Composer-in-Residence Augusta Read Thomas (who prefers “Gusty”) returned to Eugene in April, joined by guest artists Third Coast Percussion (TCP), continuing several community collaborations that began during her initial visit in September and culminating in the performance of her newly commissioned work Sonorous Earth.
During her second visit, Gusty visited more than 45 students at Willamette High School, whose band had been rehearsing her 2001 work Magneticfireflies since September 2017. Gusty hosted a composition intensive with University of Oregon School of Music and Dance composition students, building on a master class she hosted in September, and culminating in nine world-premieres of the students work in the Hult Center Studio. The Willamette High School band students received complimentary tickets to attend the performance on April 19 to hear the Pacific Northwest premiere of her piece Sonorous Earth, performed by the Eugene Symphony and guest artists TCP, and conducted by Music Director Francesco Lecce-Chong.
Gusty also returned to the Oregon Supported Living Program (OSLP) to view the culminating gallery showing of works created during their “Music and Art” class which engaged adults with and without developmental and cognitive disabilities. At the gallery showing, DanceAbility International performed original choreography to Gusty’s work “Double Helix” for an audience of OSLP and Symphony patrons and donors.
TCP joined ESA donors and patrons at “Symphony Happy Hour with Francesco,” an informal discussion held at a local brew pub, hosted a percussion master class, delivered a lecture called “A World of Bells” in partnership with Gusty and the University of Oregon Museum of Cultural and Natural History, as well as several other community events throughout the week.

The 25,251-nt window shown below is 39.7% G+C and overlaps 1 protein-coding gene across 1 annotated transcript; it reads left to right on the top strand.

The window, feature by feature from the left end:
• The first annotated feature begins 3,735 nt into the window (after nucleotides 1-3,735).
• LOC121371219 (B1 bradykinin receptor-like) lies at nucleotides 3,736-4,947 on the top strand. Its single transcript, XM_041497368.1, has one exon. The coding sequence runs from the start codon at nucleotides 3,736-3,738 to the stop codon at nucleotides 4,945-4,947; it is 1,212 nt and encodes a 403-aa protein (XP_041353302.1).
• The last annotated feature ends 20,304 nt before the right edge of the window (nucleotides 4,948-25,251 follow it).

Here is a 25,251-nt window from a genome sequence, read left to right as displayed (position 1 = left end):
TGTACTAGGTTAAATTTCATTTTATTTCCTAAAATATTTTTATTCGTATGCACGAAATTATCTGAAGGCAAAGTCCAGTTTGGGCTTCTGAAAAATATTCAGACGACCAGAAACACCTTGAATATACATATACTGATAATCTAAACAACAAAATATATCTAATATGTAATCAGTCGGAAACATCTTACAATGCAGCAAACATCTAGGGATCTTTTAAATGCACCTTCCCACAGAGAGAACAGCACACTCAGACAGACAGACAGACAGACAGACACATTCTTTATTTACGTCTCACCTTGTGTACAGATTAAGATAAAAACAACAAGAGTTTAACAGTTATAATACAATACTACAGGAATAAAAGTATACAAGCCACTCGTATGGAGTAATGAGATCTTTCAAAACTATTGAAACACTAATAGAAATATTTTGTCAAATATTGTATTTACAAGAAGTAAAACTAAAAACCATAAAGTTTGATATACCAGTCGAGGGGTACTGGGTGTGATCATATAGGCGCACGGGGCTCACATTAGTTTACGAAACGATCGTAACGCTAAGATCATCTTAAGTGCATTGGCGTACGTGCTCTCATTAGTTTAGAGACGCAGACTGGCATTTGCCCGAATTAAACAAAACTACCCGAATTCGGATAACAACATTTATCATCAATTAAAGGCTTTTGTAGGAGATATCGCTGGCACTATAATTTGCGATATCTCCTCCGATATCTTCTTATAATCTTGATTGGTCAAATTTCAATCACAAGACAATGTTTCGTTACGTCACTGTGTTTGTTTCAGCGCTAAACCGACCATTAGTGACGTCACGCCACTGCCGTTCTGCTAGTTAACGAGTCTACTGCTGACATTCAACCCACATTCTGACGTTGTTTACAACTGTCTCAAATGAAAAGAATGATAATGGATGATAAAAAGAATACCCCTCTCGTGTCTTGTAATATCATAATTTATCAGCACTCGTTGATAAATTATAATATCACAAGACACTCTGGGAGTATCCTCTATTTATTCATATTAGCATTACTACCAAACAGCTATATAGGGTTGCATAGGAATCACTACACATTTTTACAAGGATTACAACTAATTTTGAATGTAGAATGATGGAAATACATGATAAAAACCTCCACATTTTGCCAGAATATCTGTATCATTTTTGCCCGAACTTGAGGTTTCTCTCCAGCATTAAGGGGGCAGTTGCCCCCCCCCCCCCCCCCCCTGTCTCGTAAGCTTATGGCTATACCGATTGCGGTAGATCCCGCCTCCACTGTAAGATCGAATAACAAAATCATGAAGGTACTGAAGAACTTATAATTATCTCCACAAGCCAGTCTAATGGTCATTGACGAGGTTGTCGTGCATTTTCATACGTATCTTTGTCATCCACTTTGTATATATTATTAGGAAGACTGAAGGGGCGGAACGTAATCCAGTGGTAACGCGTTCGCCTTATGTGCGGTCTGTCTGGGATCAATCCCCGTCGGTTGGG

Gusty and TCP’s joint residency marks one of the most robust extended artist residencies in ESA history. Residency activities reached over 1,225 community members, working across artistic mediums and organizations to engage with partners who may not typically consume ESA’s flagship product. Combined with the two concerts, the project reached 4,910 community members and patrons.
Local reviewer, Terry McQuilken wrote of the April 19 performance:
“Concertgoers with sharp memories recall that the Eugene Symphony’s current subscription season opened in September with a short, colorful work by American composer Augusta Read Thomas. The composer returned to Eugene last week for a second residency that culminated Thursday with the West Coast premiere of a full-length work co-commissioned by the Eugene Symphony and the Chicago Philharmonic.
Thomas’ “Sonorous Earth” is a 32-minute concerto, not for one instrument, but for 300.
Three hundred bells, that is, precisely arrayed on racks, tables and the floor, played by Third Coast Percussion, a stunningly virtuosic quartet based in the Chicago area…
…The first and third movements began relatively slowly and softly, allowing the listener to bathe in the beauty of each bell’s timbre.
When the orchestra join in and tempos picked up, melodic threads built on semiquavers were traded quickly from one instrument to the next, resulting in a kind of kaleidoscope of orchestral tone color.
Kudos to music director Francesco Lecce-Chong and the members of the orchestra, who delivered the careening and perilously syncopated lines with energy and… an impressive degree of ensemble precision.
[In the second movement]… Using an array of 26 prayer bells (or rin bells) and 12 crotales, soloists David Skidmore, Robert Dillon, Peter Martin and Sean Connors imparted a sense of timelessness, as the composer’s wordless poetry unfolded peacefully.
… The last movement employed every bell on stage, and Third Coast’s frenzied playing on everything metallic in sight produced not so much a “United Nations-of-Resonances,” as much as a musical Tower of Babel, as each bell’s resonance was eclipsed by the tintinnabulation of the next…”
Gusty wrote of her experience in Eugene:
“TCP, FLC and ESO were all exemplary. As I said before, the individual and collective music making by all the artists was elegant, colorful, bold, vibrant, inspiring and centered…
… I loved all the events: Arts and Culture Program, the Support Living Program, the library, the Museum of Natural and Cultural History, DaceAbility International, meeting the Board members, and the magnificent, ambitious project with the UO Composition students and performers.
… The audience tone and mood was so welcoming and vibrant for which I feel pleased.
… I feel fortunate for your personal belief in my life’s work. Our art form at large greatly needs visionary leaders, such as you all, so that all can work together to further music’s flexible, diverse capacity and innate power.”